This morning I had a fantastic experience at Buckhead Church, one of the sister campuses to Andy Stanley's North Point Community Church. Their facility is located in Tower Place, a business/retail complex in Atlanta's Buckhead neighborhood, so you don't drive up to a sprawling campus, you drive into what feels like the parking garage of an urban mall. However, the "host team" volunteers are everywhere, helping you find your way. Upon entering the church area, I was greeted - and greeted and greeted and greeted. I loved it. I also loved that the greeters are labeled as "Guest Services." They make it very clear. It's about welcoming the guests.
This weekend starts a three-week series called "More" - about how our "appetites" try to control us by constantly crying out for more - and these appetites can be for food, sex, material things, success, etc. So the band launched the service with a stirring cover of "Satisfaction" (Rolling Stones). It was rockin'! The worship song set began with an upbeat version of the hymn "How Great Thou Art", followed by two top current worship songs, Our God (Chris Tomlin) and You Alone Can Rescue (Matt Redman).
After the offering and the obligatory title package, the message was brought by Jamie Dickens, who really brought it. It was a slammin' sermon. He even looks like a young Andy Stanley (down to wearing a blue dress shirt with the sleeves pushed up to the elbows over blue jeans). I couldn't find out much about him, but he's an amazing talent and I doubt he's over 30.
As it turned out, he was preaching essentially the same sermon as would be preached at North Point later this morning by Clay Scroggins.
After worship I attended their "Next!" session - an orientation for people who've started to attend the church and are wondering "What next?" They hold these once a month. They showed a short video and distributed a 3-CD audio set that describes their mission and vision. What really impressed me was the extent to which they were truly sharing their mission strategy with relative newcomers.
They talked about how everything was thought of with the metaphor of three parts of a house: the foyer, the living room, and the kitchen table. "Foyer" experiences include things like worship. In the foyer of your house, it's all about being welcoming. "You don't abandon your values, but you're sensitive to theirs." The "living room" environments are where people meet and get to know each other. Service teams are examples of living room environments. The "kitchen table" is where people become family. These, of course, are small groups. Overall, it was a great introduction to how they think and how they position themselves to be a church of influence. And "Next!" is for people who haven't even considered membership yet. (Next! is where you find out about membership classes.)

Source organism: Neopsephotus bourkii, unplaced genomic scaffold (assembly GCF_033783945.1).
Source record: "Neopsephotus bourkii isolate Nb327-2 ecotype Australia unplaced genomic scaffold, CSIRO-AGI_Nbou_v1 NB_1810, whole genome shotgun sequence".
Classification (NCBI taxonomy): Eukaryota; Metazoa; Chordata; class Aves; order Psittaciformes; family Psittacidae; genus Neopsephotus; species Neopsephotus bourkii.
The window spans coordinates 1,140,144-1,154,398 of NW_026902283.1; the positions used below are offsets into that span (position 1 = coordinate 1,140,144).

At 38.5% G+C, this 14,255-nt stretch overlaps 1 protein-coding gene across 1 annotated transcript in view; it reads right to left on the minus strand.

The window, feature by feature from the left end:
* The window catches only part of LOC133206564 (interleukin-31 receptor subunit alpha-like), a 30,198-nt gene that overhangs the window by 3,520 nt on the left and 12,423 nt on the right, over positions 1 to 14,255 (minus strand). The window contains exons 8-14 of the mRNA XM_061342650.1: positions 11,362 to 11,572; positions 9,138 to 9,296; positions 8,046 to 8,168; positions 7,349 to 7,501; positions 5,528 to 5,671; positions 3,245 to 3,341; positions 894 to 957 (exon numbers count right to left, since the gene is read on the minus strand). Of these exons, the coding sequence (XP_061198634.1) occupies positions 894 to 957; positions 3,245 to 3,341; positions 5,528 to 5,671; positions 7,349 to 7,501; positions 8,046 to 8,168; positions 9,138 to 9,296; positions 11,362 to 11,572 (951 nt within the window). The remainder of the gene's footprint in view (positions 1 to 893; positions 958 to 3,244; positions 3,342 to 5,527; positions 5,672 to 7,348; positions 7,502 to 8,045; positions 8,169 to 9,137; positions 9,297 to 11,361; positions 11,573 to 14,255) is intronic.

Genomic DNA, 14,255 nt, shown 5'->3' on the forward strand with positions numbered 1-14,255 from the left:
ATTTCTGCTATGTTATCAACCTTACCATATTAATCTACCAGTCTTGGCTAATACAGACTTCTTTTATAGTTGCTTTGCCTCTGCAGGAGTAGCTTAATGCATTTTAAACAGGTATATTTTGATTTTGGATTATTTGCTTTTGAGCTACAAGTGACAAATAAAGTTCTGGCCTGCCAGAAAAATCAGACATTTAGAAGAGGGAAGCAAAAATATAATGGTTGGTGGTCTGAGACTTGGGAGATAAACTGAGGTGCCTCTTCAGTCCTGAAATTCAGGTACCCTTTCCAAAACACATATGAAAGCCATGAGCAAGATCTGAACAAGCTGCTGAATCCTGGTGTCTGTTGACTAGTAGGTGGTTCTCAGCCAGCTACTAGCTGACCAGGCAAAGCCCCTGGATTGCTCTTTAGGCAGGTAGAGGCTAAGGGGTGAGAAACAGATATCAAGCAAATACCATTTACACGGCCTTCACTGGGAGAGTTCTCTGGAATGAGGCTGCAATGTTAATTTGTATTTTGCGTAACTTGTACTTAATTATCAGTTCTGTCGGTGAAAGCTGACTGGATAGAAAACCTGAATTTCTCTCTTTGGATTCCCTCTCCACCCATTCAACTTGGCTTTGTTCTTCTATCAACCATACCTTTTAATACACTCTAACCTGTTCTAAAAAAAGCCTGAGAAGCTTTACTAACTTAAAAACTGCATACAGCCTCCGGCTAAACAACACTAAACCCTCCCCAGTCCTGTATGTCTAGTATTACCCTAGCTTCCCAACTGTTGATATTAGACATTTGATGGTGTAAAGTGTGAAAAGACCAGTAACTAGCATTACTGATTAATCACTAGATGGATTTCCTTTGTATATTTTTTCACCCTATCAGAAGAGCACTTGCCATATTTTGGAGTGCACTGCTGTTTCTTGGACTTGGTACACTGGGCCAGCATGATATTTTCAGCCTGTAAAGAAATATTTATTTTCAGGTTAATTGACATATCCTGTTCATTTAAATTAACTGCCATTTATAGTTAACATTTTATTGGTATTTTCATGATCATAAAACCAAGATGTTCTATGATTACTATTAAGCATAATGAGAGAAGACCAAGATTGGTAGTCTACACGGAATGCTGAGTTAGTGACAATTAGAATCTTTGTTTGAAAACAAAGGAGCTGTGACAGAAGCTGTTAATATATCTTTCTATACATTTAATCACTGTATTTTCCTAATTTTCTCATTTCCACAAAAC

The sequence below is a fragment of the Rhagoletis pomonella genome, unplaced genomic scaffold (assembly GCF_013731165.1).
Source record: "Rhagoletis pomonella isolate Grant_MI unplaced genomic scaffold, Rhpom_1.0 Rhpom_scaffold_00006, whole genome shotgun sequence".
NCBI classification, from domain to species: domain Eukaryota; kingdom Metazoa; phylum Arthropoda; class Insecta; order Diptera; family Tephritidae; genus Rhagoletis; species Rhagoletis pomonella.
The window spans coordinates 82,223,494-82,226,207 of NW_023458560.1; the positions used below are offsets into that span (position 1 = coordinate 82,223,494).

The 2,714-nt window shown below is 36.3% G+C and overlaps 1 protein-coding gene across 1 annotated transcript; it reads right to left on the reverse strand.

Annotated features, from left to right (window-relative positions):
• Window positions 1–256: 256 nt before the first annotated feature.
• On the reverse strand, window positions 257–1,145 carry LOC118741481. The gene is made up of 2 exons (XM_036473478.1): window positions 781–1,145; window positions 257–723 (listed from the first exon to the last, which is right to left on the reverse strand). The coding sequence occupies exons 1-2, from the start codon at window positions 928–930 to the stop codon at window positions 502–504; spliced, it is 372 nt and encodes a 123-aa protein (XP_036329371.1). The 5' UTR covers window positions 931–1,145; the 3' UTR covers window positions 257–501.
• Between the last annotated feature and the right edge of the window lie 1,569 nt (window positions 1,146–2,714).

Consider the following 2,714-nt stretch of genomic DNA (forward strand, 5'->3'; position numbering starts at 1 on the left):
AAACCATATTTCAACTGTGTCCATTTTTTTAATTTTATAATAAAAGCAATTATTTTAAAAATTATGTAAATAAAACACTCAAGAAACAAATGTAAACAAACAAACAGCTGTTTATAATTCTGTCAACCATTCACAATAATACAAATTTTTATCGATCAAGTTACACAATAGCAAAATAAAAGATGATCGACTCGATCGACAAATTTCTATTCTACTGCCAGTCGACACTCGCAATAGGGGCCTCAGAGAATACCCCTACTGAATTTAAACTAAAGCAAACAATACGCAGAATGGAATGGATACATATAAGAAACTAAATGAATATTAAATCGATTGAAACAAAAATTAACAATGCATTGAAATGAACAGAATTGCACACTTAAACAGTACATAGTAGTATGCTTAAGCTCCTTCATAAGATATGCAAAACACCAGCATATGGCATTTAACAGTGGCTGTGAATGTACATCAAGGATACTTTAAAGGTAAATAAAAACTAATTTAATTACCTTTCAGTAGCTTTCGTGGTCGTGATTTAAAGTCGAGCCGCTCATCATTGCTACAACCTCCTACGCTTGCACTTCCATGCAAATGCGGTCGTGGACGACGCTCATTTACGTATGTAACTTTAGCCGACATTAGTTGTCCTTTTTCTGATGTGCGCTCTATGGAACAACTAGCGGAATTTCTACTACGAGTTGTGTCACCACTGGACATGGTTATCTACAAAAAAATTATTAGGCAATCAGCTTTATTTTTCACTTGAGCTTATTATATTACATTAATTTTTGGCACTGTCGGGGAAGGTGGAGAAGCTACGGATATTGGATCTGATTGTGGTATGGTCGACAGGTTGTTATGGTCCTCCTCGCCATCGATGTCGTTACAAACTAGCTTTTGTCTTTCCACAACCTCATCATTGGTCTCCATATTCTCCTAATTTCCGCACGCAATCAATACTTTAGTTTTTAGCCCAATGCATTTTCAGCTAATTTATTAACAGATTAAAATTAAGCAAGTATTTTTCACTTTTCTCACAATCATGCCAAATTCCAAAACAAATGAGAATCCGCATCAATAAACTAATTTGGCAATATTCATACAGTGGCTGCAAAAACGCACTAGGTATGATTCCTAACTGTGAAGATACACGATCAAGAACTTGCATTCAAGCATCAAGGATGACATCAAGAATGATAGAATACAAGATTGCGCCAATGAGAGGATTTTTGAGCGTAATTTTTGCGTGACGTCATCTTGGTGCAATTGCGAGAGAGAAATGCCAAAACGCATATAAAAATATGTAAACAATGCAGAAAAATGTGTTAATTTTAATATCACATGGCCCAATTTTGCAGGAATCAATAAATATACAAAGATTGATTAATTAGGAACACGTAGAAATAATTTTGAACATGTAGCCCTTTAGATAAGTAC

I was late because of trying to find a seat, but caught the last worship song ("Cannons" by Phil Wickham). In keeping with the difference in campus styles, they didn't do "Satisfaction" here; instead, the thematic song was Carolina Liar's "Show Me What I'm Looking For." The preacher here, Clay Scroggins, preached the same message as Jamie Dickens - same theme, same basic structure, same opening example - but in his own way. Clay, for instance, was as folksy as Jamie was dynamic. And I wonder if it was their personalities or the difference in audiences (Buckhead is much more singles-oriented, while NPCC is suburban families), but in discussing "appetites" that control us, Jamie spoke a lot more about sex than Clay.
Overall, though I liked North Point, I loved Buckhead Church. And I'm pretty sure that when Andy Stanley is preaching at NPCC, they use the same video technology to simulcast him to Buckhead. I could see going there every week, if I lived in Atlanta and had a different occupation. Maybe that's what I'll do when I retire.